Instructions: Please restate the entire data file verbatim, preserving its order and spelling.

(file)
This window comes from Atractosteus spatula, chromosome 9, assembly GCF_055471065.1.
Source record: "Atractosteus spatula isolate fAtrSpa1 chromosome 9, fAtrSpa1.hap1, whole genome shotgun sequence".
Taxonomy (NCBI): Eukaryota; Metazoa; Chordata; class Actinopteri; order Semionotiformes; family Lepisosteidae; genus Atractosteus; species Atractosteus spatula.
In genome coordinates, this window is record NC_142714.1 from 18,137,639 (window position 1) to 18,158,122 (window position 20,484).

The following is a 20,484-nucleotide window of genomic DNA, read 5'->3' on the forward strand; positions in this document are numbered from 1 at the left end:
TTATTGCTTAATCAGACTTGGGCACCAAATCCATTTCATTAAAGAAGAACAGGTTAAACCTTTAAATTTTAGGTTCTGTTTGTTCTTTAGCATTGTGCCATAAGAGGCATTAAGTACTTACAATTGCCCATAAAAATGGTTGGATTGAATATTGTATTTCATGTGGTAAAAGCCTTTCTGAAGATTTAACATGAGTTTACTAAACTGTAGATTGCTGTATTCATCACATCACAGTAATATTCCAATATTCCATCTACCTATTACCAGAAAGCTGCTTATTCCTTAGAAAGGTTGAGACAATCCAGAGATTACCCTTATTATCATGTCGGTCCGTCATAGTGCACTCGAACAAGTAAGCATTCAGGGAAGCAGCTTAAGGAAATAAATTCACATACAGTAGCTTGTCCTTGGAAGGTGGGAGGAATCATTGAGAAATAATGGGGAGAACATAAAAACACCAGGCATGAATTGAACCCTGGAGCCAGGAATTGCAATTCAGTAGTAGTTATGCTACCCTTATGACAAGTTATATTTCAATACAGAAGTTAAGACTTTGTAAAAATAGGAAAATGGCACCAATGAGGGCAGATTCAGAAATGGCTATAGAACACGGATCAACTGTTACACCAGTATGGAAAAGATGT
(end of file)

This window comes from Atractosteus spatula, chromosome 9, assembly GCF_055471065.1.
Source record: "Atractosteus spatula isolate fAtrSpa1 chromosome 9, fAtrSpa1.hap1, whole genome shotgun sequence".
Taxonomy (NCBI): Eukaryota; Metazoa; Chordata; class Actinopteri; order Semionotiformes; family Lepisosteidae; genus Atractosteus; species Atractosteus spatula.
In genome coordinates, this window is record NC_142714.1 from 18,137,639 (window position 1) to 18,158,122 (window position 20,484).

The following is a 20,484-nucleotide window of genomic DNA, read 5'->3' on the forward strand; positions in this document are numbered from 1 at the left end:
TTATTGCTTAATCAGACTTGGGCACCAAATCCATTTCATTAAAGAAGAACAGGTTAAACCTTTAAATTTTAGGTTCTGTTTGTTCTTTAGCATTGTGCCATAAGAGGCATTAAGTACTTACAATTGCCCATAAAAATGGTTGGATTGAATATTGTATTTCATGTGGTAAAAGCCTTTCTGAAGATTTAACATGAGTTTACTAAACTGTAGATTGCTGTATTCATCACATCACAGTAATATTCCAATATTCCATCTACCTATTACCAGAAAGCTGCTTATTCCTTAGAAAGGTTGAGACAATCCAGAGATTACCCTTATTATCATGTCGGTCCGTCATAGTGCACTCGAACAAGTAAGCATTCAGGGAAGCAGCTTAAGGAAATAAATTCACATACAGTAGCTTGTCCTTGGAAGGTGGGAGGAATCATTGAGAAATAATGGGGAGAACATAAAAACACCAGGCATGAATTGAACCCTGGAGCCAGGAATTGCAATTCAGTAGTAGTTATGCTACCCTTATGACAAGTTATATTTCAATACAGAAGTTAAGACTTTGTAAAAATAGGAAAATGGCACCAATGAGGGCAGATTCAGAAATGGCTATAGAACACGGATCAACTGTTACACCAGTATGGAAAAGATGT